The company should validate that all personnel have an understanding and appreciation of the safety and environmental policy. The policy can be posted throughout the company and on the ships. Newly hired personnel can be introduced to the policy during company orientation and ship orientation as applicable. Safety meetings and other company functions can promote the policy. Validation that personnel understand the policy can be established through Masters Review and through the audit. If the policy says the company wishes to create an injury free workplace, then personnel should not state that the policy says to wear steel toed shoes. Wearing the shoes is one method on how personnel contribute to meeting that particular objective within the policy. Each person should be able to address what the policy says in their own words, have knowledge of its documented or posted location and how each person contributes to meeting the policy. The company should consider establishing understanding of the policy during reviews and audits. The company should develop a TSMS that addresses each of the specified and implied tasks within subchapter M. Personnel within the company are provided with a simple one to one correspondence with how the company addresses each requirement and also includes direction to related documentation. The company needs to have a simplified document review processes for internal and external auditors. The company needs to create a template allowing for other standards that can be inserted within the TSMS as appropriate. For example emergency preparedness within the TSMS could also be used to address the emergency preparedness element of an environmental management system without creating additional redundant documentation. The company may then choose to rename the safety management manual as a management system manual to integrate any other management system standard into the company’s activities and processes.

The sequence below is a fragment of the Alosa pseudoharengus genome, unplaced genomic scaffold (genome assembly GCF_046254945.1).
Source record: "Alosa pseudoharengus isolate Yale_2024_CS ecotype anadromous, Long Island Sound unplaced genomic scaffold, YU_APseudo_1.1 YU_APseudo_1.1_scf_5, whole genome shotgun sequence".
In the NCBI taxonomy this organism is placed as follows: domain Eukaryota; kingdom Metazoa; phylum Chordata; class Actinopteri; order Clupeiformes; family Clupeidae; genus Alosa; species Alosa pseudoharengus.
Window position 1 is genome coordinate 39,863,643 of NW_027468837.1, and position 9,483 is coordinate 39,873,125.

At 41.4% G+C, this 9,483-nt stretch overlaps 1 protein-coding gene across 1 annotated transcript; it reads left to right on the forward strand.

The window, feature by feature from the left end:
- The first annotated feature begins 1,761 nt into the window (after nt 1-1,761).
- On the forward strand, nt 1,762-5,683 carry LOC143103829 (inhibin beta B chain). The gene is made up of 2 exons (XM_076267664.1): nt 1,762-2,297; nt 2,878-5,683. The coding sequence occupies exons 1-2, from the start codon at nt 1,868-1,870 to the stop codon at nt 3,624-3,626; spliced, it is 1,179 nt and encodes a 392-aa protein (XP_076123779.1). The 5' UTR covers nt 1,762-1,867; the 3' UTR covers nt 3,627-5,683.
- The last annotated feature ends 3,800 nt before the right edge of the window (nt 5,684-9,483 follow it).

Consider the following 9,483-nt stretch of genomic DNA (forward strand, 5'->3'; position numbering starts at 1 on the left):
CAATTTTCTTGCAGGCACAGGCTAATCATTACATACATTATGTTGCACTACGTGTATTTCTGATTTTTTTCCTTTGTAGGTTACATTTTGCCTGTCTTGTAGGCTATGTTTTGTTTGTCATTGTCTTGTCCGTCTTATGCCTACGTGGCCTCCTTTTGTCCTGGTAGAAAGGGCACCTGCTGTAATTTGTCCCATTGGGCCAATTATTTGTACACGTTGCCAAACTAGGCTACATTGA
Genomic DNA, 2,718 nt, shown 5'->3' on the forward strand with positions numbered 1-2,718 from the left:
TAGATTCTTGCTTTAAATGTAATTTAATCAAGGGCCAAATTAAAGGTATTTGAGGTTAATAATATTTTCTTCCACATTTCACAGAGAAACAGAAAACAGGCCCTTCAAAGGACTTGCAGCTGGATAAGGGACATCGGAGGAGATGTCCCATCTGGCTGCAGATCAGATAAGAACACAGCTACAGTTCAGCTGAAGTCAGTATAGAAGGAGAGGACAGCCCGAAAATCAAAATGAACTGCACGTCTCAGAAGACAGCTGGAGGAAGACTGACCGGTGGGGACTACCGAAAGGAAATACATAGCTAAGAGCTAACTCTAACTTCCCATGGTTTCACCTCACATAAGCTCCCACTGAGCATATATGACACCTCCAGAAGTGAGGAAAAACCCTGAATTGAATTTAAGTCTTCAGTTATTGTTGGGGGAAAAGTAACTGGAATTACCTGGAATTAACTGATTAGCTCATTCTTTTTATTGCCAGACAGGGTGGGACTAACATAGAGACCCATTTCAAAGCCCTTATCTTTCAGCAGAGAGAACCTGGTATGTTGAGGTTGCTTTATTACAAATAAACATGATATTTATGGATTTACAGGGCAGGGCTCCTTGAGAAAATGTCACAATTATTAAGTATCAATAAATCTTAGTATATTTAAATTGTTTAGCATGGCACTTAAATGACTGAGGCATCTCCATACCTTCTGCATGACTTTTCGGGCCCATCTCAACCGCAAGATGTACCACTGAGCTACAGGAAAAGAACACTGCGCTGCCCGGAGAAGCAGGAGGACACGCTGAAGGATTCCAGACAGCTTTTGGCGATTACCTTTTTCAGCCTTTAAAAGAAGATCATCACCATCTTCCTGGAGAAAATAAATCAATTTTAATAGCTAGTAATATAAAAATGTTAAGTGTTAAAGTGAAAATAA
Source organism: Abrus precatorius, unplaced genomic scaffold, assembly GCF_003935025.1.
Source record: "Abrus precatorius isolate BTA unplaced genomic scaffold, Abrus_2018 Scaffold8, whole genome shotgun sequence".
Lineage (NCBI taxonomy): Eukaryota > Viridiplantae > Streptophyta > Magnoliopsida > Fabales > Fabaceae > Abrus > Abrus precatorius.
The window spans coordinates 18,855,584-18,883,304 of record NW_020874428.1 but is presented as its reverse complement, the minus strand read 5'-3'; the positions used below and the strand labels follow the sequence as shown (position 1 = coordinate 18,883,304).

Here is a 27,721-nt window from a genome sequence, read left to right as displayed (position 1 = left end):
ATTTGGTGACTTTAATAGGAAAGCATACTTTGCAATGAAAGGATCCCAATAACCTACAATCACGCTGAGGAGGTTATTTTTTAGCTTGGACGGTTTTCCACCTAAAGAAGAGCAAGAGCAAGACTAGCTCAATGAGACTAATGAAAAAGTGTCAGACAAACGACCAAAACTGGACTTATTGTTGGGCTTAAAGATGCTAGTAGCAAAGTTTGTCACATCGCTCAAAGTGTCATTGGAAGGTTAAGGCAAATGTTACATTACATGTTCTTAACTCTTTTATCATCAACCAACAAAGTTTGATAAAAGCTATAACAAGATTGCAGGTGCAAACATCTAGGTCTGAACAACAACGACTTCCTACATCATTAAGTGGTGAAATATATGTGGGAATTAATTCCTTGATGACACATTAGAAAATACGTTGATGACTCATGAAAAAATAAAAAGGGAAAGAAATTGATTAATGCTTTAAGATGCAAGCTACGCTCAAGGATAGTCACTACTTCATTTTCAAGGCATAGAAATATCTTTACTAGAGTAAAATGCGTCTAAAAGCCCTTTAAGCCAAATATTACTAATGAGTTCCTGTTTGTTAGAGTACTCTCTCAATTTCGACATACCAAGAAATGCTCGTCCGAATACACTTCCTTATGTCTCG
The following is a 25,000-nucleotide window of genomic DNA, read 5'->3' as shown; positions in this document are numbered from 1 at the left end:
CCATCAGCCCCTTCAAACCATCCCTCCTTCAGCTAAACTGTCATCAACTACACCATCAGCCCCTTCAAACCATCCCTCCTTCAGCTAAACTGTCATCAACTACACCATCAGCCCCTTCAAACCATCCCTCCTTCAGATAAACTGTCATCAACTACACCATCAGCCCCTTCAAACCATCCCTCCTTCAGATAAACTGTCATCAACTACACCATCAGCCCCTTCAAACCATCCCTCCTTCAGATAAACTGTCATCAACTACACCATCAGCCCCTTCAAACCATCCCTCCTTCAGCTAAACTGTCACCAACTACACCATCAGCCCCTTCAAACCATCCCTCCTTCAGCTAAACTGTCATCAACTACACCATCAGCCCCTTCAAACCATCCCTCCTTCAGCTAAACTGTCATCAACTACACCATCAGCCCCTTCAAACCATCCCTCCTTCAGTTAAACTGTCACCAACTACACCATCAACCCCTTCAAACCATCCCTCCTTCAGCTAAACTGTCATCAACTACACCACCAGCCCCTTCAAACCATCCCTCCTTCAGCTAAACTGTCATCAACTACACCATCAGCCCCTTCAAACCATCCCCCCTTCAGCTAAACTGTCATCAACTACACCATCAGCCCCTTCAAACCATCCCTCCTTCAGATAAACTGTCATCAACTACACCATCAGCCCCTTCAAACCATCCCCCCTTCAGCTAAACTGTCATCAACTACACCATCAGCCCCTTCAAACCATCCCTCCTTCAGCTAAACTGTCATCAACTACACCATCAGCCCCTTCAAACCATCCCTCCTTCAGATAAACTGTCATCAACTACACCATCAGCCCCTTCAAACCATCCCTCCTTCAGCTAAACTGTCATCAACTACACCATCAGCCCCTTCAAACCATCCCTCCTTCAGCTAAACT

How long will it take to develop and implement a TSMS? The short answer is that it is task driven and not time driven. The answer depends upon the size of a company and the culture. I have worked with a company in the 30 boat range with about 100 employees and an informal climate that has taken as long as 12 to 18 months to become fully compliant. No company (large or small) will be able to develop and implement a TSMS without support from upper management.

Should I use a safety consultant to develop my TSMS? It depends upon whether you want to outsource your operations or take care of it internally. At a minimum, subchapter M mandates an internal audit, which by definition should involve a safety consultant to audit the TSMS. In addition subchapter M mandates an additional external audit from a TPO and/or USCG. Most businesses would not subject themselves to an IRS Audit without the assistance of a C.P.A. and most businesses with towing vessels subjected to subchapter M will discover over time they are better off not subjecting themselves to the USCG without a safety consultant.

 


About the Author:
A.R. Cheramie Marine Management, Inc. / President
Brusco Tug and Barge, Inc. / D.P.A. www.bruscotug.com
WaveCrest, Inc. / Marine Logistics Coordinator and Auditor www.onewavecrest.com

For More Information about Subchapter M:
USCG Blog for Maritime Professionals / Maritime Commons / www.mariners.coastguard.dodlive.mil
USCG Tug Safe web site / http://www.dco.uscg.mil/Our-Organization/Assistant-Commandant-for-Prevention-Policy-CG-5P/Traveling-Inspector-Staff-CG-5P-TI/Towing-Vessel-National-Center-of-Expertise/TugSafe

46 CFR Subchapter M Part 138 https://homeport.uscg.mil/Lists/Content/Attachments/1001/Sub%20M-TSMS%20Guide-DOC.pdf
46 CFR Subchapter M Part 139 https://homeport.uscg.mil/Lists/Content/Attachments/1001/Sub%20M-TPO%20Guide-DOC.pdf
ISM Code http://www.imo.org/en/OurWork/HumanElement/SafetyManagement/Pages/ISMCode.aspx

 

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Marcon International, Inc. P.O.Box 1170, 9 NW Front Street, Coupeville, WA 98239 USA
Phone:360-678-8880 | Fax: 360-678-8890 | email info@marcon.com